Here are some of the cheapest published deals from the retailers on our database that have a GreenPower option and include a link to the retailer’s website for further details. These are products from referral partners†. These costs are based on the Citipower network in Melbourne but prices may vary depending on your circumstances. This comparison assumes general energy usage of 4000kWh/year for a residential customer on a single rate tariff. Please use our comparison tool for a specific comparison in your area. Our database may not cover all deals in your area. As always, check all details of any plan directly with the retailer before making a purchase decision.

Here are some of the cheapest published deals from the retailers on our database that have a GreenPower option and include a link to the retailer’s website for further details. These are products from referral partners†. These costs are based on the Energex network in Brisbane but prices may vary depending on your circumstances. This comparison assumes general energy usage of 4600kWh/year for a residential customer on a single rate tariff. Please use our comparison tool for a specific comparison in your area. Our database may not cover all deals in your area. As always, check all details of any plan directly with the retailer before making a purchase decision.

Here are some of the cheapest published deals from the retailers on our database that have a GreenPower option and include a link to the retailer’s website for further details.  These are products from referral partners†. These costs are based on the SA Power network in Adelaide but prices may vary depending on your circumstances. This comparison assumes general energy usage of 4000kWh/year for a residential customer on a single rate tariff. Please use our comparison tool for a specific comparison in your area. Our database may not cover all deals in your area. As always, check all details of any plan directly with the retailer before making a purchase decision.

2. Look out for carbon offset initiatives

Much like the GreenPower scheme, carbon neutral programs support sustainability initiatives. This time, it’s through a range of emissions reduction projects, which can be anything from supporting the development of renewable energy to tree planting. Your energy retailer purchases emission reduction certificates that are equivalent to the emissions from its customers’ energy usage.

With most carbon offset initiatives, there’s no guarantee that your support is going back into Australia, but seeing as a lot of retailers offer this for free, there’s really nothing to lose by opting in. Here’s a list of providers in Australia that have carbon neutral power either by default, or as an optional extra:

  • AGL
  • DC Power Co
  • EnergyAustralia
  • Energy Locals
  • Enova Energy
  • Nectr
  • Origin Energy
  • OVO Energy
  • Powershop

3. Support a company that supports renewable energy

This is where it gets tricky. While we’re not necessarily experts on all things green, the good folk at Greenpeace have done the work for us with its Green Electricity Guide. The only downside is that it was last updated in 2018, and since then new companies and old have really stepped up their game, sustainability-wise.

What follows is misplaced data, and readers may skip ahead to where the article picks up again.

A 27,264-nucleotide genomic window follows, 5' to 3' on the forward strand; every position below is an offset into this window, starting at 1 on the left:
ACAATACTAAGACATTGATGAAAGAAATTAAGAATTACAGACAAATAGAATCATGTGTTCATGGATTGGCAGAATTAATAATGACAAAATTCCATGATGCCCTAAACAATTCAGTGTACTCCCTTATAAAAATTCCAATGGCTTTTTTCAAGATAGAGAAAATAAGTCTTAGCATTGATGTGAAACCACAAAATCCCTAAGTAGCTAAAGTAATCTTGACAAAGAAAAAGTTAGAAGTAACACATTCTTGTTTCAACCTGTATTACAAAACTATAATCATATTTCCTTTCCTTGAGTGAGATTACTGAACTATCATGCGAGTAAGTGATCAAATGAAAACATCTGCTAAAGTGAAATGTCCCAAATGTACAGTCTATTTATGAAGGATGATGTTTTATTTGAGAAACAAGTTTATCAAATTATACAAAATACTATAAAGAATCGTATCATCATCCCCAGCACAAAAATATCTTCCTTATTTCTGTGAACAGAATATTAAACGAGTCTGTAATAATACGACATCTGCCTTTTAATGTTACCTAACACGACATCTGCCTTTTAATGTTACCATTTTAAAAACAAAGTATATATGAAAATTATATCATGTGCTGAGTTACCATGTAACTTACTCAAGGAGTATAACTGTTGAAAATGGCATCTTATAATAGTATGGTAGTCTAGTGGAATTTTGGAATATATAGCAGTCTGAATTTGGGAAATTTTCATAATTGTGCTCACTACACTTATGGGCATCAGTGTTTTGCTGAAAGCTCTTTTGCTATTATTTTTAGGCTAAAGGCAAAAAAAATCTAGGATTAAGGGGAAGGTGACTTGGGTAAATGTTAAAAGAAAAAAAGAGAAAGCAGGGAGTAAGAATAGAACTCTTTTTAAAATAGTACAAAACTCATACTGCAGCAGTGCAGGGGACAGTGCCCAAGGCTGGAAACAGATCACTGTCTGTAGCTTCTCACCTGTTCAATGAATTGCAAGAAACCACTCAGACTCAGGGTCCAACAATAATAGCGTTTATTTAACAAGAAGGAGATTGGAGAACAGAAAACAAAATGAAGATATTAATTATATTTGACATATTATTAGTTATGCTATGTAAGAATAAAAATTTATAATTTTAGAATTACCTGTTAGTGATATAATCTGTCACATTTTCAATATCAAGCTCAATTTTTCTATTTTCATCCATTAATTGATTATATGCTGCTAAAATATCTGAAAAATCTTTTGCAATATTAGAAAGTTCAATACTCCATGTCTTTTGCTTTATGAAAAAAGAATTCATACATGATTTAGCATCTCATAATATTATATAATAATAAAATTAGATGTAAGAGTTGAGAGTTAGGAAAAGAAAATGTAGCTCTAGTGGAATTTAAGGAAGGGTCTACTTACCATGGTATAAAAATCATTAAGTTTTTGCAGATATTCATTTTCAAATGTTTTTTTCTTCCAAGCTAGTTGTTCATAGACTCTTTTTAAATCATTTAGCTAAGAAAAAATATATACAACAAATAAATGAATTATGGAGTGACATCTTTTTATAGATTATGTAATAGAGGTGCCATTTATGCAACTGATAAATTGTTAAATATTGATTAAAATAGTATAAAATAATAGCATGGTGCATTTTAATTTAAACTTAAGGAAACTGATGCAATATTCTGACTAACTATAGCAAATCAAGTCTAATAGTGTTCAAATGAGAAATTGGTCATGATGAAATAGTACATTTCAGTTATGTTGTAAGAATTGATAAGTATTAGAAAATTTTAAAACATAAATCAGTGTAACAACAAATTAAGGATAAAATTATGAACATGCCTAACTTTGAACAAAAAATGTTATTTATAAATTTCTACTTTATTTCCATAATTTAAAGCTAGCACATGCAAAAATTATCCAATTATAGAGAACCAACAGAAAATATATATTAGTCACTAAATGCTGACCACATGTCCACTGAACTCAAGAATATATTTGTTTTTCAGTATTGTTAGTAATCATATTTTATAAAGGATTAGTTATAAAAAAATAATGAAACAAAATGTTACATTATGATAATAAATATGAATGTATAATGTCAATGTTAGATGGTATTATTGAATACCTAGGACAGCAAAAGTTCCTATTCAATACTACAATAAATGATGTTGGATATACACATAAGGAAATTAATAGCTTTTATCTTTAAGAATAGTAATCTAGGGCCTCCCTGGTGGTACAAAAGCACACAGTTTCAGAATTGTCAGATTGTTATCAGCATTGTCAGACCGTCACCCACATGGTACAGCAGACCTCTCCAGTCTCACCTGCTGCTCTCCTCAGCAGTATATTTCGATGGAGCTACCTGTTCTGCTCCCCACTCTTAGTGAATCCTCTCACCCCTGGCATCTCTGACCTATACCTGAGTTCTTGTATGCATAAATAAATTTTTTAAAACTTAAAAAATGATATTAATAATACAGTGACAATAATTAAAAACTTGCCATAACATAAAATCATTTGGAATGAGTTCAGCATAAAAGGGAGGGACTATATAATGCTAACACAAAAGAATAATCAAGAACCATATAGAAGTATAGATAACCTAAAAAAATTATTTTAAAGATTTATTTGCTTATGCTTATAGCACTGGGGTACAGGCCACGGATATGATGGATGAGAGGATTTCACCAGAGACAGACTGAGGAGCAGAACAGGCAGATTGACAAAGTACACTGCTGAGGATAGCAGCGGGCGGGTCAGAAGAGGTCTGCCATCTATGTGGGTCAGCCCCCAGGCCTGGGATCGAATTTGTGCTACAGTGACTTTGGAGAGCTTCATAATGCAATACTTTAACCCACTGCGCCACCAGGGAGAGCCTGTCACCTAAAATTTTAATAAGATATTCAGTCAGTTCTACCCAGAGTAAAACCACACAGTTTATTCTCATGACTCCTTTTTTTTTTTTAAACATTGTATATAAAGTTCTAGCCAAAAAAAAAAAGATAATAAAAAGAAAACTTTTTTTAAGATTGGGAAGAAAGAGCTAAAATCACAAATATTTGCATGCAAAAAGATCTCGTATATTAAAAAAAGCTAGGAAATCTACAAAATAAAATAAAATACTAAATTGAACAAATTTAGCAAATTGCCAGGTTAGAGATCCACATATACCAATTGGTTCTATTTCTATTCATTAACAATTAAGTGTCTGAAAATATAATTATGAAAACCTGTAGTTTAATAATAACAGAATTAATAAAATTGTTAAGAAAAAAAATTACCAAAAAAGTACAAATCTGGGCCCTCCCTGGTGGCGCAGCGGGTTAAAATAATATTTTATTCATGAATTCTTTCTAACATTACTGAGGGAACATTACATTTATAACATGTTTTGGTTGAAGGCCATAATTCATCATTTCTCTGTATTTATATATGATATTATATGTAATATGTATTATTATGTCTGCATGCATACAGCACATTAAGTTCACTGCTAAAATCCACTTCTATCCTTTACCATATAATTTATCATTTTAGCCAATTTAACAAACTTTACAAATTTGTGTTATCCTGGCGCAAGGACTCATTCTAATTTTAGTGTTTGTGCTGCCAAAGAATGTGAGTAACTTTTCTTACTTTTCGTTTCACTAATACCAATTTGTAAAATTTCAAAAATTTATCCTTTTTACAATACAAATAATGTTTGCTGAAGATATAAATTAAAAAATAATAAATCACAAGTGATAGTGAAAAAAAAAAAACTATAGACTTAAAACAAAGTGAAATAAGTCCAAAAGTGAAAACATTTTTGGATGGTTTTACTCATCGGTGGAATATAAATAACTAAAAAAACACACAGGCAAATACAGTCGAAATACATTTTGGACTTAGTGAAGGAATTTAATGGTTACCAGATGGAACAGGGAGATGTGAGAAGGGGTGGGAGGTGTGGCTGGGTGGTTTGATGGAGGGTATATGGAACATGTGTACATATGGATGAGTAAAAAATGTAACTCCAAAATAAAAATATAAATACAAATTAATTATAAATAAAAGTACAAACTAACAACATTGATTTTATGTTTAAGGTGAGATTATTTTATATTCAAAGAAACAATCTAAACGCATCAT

greenpeace electricity guide

Greenpeace has investigated Australia’s energy companies with things like ownership of renewable assets and public position against fossil fuels in mind. The stronger the support of green energy, the higher the score the energy provider received. Here are the top 10 greenest electricity companies according to the not for profit, as of 2018:

  1. Powershop
  2. Diamond Energy
  3. Energy Locals
  4. Enova Energy
  5. AGL
  6. Origin
  7. Momentum Energy
  8. Red Energy
  9. EnergyAustralia
  10. Lumo

For more information as to what exactly some of these companies are doing to earn their place, visit our Greenest Energy Companies guide.

4. Reduce your power consumption

This is both the simplest and the hardest step, because it requires regular thoughtfulness and action. If you’re interested in sustainable energy practices, the good news is that there are a few habits you can change around your home that make a big difference.

Tips to reduce your carbon footprint:

  • Purchase energy efficient appliances
  • Swap out old incandescent light bulbs to LEDs
  • Limit usage of the air con and heaters
  • Opt for air drying clothes where possible
  • Switch off lights when you leave the room
  • Insulate your home

Should we care about sustainable electricity?

There are always going to be arguments for and against moving towards a more renewable energy mix, not to mention what role the individual plays in creating and maintaining a more sustainable landscape. It’s likely you’ve read somewhere that most of the world’s sustainability problems stem from a few large corporations that refuse to change how they operate and what they support, rather than a regular Joe who refuses to use a bamboo toothbrush, and there’s validity in that. However, since there’s so much out of your individual control, it may seem counterintuitive to give up on what you can control, too.

At the end of the day, your personal circumstances will weigh heaviest on what changes you make to live more sustainably, and electricity is no exception.

Image credit: Fotoldee/shutterstock.com